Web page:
As Election Day approaches, political passions are spilling over into the workplace. If not handled correctly, opposing viewpoints may become a source of tension and conflict among co-workers. Employers face the challenge of maintaining a tone of respect and cooperation in the workplace and not denying the civil rights of their employees.
“Politics in the workplace is a very big deal right now and will only get bigger as Election Day draws nearer,” said Howard Ross, founder and chief learning officer of Cook Ross Inc., a diversity and management consulting group in Silver Spring, Md. “Right now, the country is very polarized politically, and businesses don’t want that seeping into the office and polarizing their workforces.”
As most human resource professionals know, workplace conflicts can have a detrimental effect on productivity. “So, it is very much in the interest of employers to keep the workplace environment as congenial and civil as possible,” Ross said. “Therefore, it’s really up to the organization’s leaders to set the right tone—a tone that respects differing political beliefs and the opinions of others.”
Diversity of opinion and ideas isn’t a bad thing; in fact, employers can treat the situation much like they handle multicultural diversity in their workplace. Treating every employee with dignity and respect is crucial to avoiding unwanted conflict and preventing acrimony, according to Ross and other sources for this article.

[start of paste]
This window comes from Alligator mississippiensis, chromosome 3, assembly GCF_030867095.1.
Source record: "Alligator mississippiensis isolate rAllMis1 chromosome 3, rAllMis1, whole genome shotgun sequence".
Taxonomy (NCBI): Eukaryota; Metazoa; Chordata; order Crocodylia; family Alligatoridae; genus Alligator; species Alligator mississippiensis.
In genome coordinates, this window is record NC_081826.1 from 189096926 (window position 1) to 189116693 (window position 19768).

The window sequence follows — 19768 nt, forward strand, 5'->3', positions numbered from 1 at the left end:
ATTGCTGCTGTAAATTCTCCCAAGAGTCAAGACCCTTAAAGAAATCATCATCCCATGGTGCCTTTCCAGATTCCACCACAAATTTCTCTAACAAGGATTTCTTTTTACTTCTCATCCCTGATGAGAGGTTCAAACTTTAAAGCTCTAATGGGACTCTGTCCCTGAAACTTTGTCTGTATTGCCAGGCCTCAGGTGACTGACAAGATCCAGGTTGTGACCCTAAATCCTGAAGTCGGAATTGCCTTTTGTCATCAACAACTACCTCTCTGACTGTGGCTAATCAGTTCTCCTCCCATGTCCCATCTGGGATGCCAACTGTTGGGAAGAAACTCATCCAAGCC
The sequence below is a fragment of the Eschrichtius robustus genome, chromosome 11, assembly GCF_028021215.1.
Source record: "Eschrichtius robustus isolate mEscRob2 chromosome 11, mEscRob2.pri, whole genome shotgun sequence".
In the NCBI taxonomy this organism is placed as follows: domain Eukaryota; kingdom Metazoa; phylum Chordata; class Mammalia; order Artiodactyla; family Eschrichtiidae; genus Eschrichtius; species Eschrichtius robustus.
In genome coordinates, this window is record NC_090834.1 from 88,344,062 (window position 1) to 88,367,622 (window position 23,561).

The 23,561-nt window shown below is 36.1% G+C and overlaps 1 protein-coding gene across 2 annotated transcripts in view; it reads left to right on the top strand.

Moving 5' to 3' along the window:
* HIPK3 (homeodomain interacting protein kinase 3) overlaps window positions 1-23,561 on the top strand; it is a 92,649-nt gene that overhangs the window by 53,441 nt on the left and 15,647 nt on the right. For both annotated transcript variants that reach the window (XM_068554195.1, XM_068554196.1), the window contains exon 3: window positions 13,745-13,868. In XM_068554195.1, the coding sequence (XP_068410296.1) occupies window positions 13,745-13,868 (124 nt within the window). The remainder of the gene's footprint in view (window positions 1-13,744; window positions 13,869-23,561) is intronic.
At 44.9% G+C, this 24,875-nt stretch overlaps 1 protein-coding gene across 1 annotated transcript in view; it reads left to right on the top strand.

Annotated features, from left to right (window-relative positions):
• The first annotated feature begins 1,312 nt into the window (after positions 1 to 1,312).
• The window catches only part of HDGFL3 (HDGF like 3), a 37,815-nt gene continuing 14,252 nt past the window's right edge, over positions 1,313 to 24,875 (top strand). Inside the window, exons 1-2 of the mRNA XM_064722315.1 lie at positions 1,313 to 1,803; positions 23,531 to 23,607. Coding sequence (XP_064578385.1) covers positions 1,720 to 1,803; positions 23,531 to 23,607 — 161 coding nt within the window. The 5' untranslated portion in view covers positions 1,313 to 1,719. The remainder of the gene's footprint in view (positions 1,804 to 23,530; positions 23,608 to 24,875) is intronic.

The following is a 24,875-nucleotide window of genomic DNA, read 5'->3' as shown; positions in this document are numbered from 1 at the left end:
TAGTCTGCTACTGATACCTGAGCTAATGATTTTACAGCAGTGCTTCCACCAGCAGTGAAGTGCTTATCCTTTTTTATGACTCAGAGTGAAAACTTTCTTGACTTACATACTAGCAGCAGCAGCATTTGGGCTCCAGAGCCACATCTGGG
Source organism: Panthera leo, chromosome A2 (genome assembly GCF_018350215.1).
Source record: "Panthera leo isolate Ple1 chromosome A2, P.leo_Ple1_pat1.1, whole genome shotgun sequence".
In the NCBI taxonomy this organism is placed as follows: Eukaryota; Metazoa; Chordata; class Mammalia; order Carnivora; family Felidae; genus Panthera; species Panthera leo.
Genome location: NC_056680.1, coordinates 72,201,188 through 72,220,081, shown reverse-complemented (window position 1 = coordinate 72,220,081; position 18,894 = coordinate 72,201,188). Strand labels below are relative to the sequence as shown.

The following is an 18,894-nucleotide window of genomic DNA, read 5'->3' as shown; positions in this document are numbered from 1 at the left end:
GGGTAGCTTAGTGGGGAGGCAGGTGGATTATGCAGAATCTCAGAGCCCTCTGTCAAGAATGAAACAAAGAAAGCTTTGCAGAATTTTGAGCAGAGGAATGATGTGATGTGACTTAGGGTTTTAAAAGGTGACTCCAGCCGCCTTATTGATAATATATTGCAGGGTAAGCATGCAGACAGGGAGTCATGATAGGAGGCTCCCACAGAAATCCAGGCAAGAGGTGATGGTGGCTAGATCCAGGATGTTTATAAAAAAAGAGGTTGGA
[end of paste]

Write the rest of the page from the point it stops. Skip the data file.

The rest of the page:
“Business leaders, with the help of HR, must set the tone and set expectations for the political season,” said Claudia St. John, president of Affinity HR Group LLC, a HR consulting firm located in Cazenovia, N.Y. “Then, you must communicate those expectations clearly to employees. Most employees are happy to follow the ground rules. [But] some people are going to be dead set on creating waves and bucking the system. However, this is probably indicative of another problem or situation that’s a bit more deep-seated than just differing political viewpoints.”
The Legal Ramifications
Employers should understand that, in the workplace, there are certain limits to employees’ constitutional right to free speech and expression.
“There is no absolute constitutional guarantee of free speech in a private workplace. That right is only guaranteed and applicable in public places and not privately owned businesses,” said Stephen Wheeless, a partner in the Phoenix, Ariz., law office of Stepoe & Johnson LLP.
Wheeless says the fact that free expression is constrained in private organizations is one of three key issues employers should understand—especially during hotly contested and potentially divisive election years.
According to Wheeless, there are two other key points:
*Understand and comply with any off-duty conduct laws that apply to your organizations and employees. Several states and many local municipalities have enacted laws that provide protections to employees during their off-duty hours.
*Know that under certain circumstances, the National Labor Relations Act (NLRA) may offer protections for political speech and expression, both at work and away from the workplace.